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3 dogs at Emergency Vet in Martin County with same symptoms

3 dogs at Emergency Vet in Martin County with same symptoms

3 dogs at Emergency Vet in Martin County with same symptoms

Martin County, Fl- Over the holiday weekend 3 dogs that we know of were brought into the Emergency Veterinary Clinic with the same symptoms.

We just literarily found out that Costa, the golden pictured, was by the St Lucie River near the toxic algae one hour before vomiting began.

I I I I

I could sit here and write a manifesto against the ACOE, SFWMD, and our local elected officials. The ones we begged for signage.  Costa does not have that kind of time.

From #toxic18 and Dr Cristina Maldonado

“In the last two weeks, there have been 3 cases presented to the Pet Emergency of Martin County of young healthy dogs who live near the river who have presented with sudden onset liver failure. The owners state the dogs were not swimming in the river, but just live on it and have constant exposure.

One dog was known to have been rolling in a dead fish on the river bank. After intensive care, the first two dogs returned to normal, the third is improving as of this morning, but still hospitalized. We are working on making a definitive connection, but all signs point to the water and cyanobacteria toxicity. PLEASE BE AS CAREFUL AS YOU CAN WITH YOUR PETS! This post will be updated when new information arises. If there are any other veterinarians on this page, and you have any other cases you have seen, please speak out.”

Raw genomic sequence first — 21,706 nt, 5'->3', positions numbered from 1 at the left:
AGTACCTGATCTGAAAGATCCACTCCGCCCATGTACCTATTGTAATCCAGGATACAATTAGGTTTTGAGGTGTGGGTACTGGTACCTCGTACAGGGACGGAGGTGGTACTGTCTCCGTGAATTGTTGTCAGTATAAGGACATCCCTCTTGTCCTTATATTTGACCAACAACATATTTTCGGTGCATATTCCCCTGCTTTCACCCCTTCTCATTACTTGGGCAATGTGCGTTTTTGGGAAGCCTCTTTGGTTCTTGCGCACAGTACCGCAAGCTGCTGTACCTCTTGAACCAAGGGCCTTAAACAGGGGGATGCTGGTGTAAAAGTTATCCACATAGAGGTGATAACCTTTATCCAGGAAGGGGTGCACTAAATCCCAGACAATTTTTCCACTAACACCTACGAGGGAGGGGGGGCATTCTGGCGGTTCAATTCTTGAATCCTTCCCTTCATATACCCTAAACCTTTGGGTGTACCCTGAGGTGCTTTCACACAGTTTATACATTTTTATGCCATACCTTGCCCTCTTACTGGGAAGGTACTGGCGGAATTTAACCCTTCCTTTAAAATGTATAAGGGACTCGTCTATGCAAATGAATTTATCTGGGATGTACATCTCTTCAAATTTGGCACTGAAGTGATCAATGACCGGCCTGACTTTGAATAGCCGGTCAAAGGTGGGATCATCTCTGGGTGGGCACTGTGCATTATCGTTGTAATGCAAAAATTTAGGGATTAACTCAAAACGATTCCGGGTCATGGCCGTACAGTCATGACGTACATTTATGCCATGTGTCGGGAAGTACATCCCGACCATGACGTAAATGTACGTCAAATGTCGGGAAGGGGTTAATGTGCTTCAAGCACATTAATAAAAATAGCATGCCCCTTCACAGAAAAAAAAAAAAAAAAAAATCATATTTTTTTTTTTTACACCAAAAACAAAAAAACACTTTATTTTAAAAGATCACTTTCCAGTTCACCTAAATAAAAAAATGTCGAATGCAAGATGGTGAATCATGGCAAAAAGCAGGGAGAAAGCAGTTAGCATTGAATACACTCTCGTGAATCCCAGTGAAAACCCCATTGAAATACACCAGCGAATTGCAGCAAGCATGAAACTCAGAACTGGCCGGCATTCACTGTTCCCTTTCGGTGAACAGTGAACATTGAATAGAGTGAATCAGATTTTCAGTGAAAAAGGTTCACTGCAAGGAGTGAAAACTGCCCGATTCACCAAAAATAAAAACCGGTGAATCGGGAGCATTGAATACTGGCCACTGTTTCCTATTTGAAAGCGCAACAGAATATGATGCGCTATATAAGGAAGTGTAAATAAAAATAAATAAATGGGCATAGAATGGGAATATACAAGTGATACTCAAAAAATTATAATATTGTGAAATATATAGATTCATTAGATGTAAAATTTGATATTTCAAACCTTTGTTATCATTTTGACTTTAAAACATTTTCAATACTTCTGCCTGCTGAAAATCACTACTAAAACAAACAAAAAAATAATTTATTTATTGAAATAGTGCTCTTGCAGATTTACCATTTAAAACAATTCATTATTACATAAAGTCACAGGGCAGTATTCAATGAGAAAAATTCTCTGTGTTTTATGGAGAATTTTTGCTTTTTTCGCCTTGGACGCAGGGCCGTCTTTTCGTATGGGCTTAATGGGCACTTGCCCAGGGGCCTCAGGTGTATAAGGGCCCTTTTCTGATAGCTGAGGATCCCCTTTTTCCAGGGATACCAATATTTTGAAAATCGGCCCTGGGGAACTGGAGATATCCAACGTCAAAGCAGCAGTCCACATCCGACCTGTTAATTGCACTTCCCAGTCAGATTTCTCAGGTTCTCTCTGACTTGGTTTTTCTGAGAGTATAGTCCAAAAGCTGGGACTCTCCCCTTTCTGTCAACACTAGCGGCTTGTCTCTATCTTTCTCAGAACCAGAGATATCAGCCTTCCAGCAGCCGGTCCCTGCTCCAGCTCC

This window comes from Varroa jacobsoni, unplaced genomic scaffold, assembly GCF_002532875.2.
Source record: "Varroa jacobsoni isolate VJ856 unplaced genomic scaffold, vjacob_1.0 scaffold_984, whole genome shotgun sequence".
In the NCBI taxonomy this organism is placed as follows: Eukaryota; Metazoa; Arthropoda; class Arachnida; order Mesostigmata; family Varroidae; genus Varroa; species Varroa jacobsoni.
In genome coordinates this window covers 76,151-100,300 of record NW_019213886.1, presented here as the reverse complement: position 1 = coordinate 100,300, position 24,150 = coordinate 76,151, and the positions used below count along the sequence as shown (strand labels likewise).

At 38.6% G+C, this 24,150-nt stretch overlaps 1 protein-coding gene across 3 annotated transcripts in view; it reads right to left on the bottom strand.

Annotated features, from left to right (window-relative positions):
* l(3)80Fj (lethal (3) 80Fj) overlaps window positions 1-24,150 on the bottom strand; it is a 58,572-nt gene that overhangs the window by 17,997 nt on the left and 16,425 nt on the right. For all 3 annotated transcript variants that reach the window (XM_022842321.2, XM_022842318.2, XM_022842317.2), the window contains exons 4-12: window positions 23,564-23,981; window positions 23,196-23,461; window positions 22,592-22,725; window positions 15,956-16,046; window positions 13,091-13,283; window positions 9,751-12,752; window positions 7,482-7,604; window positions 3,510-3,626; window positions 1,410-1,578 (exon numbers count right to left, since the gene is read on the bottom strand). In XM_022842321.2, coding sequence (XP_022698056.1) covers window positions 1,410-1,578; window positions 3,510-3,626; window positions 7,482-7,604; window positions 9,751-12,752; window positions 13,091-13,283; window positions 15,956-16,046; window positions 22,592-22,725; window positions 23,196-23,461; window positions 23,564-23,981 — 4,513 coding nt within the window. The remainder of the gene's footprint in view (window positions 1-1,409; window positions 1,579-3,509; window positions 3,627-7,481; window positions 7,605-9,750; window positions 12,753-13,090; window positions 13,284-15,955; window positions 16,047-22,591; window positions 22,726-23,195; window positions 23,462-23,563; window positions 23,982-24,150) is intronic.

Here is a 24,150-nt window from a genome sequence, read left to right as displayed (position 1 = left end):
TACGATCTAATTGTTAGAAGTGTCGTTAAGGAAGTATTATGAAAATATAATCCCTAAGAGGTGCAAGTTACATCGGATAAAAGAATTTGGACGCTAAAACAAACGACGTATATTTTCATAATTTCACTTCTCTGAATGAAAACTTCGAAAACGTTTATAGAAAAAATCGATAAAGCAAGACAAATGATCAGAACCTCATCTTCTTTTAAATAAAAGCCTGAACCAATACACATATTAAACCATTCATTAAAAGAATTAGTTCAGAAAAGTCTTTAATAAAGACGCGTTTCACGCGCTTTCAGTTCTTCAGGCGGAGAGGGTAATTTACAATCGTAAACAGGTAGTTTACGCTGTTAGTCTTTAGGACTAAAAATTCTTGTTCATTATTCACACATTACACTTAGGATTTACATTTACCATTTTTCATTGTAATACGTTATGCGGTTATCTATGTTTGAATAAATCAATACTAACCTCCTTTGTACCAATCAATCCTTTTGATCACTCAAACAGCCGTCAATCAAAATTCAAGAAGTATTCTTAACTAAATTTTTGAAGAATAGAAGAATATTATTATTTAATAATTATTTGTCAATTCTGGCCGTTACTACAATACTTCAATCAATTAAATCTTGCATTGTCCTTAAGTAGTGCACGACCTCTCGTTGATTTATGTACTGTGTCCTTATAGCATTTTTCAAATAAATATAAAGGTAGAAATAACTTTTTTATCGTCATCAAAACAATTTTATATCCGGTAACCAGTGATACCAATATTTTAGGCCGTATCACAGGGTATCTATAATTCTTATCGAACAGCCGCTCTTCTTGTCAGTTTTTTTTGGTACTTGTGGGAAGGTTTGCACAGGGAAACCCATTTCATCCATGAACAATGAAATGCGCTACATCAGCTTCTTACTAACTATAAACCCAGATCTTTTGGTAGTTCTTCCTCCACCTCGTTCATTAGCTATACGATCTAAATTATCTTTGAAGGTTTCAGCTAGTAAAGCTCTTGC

Please consider giving a small donation to help with Costa’s vet bill!

We will be updating here and also on the Go Fund me page.

Costa is one of three dogs in our area who have suffered sudden onset liver failure presumed to be due to living in proximity with the algal blooms.  We are working on making a definitive connnection, but all signs point to classic cases of cyanobacteria toxicity.  The owners took proper precautions and did not let their dogs swim in the water, however there is no way to prevent aerosol exposure and dogs get their noses in everything.
After intensive care, the first two dogs, Pandora and Stanley,  are back home, but will need to continue to have their liver enzymes monitored indefinitely.  Costa is still hospitalized.
These families have already spent between $5000 and $7000 each, and the expenses will continue until their pets’ liver values normalize.  This means more laboratory tests and liver support medications.
Any monies made in excess of these families’ veterinary bills will be donated to Kansas State University Veterinary School for more research into cyanobacteria toxicity in dogs.
Please consider donating to help these families and their beloved pets.

 

 

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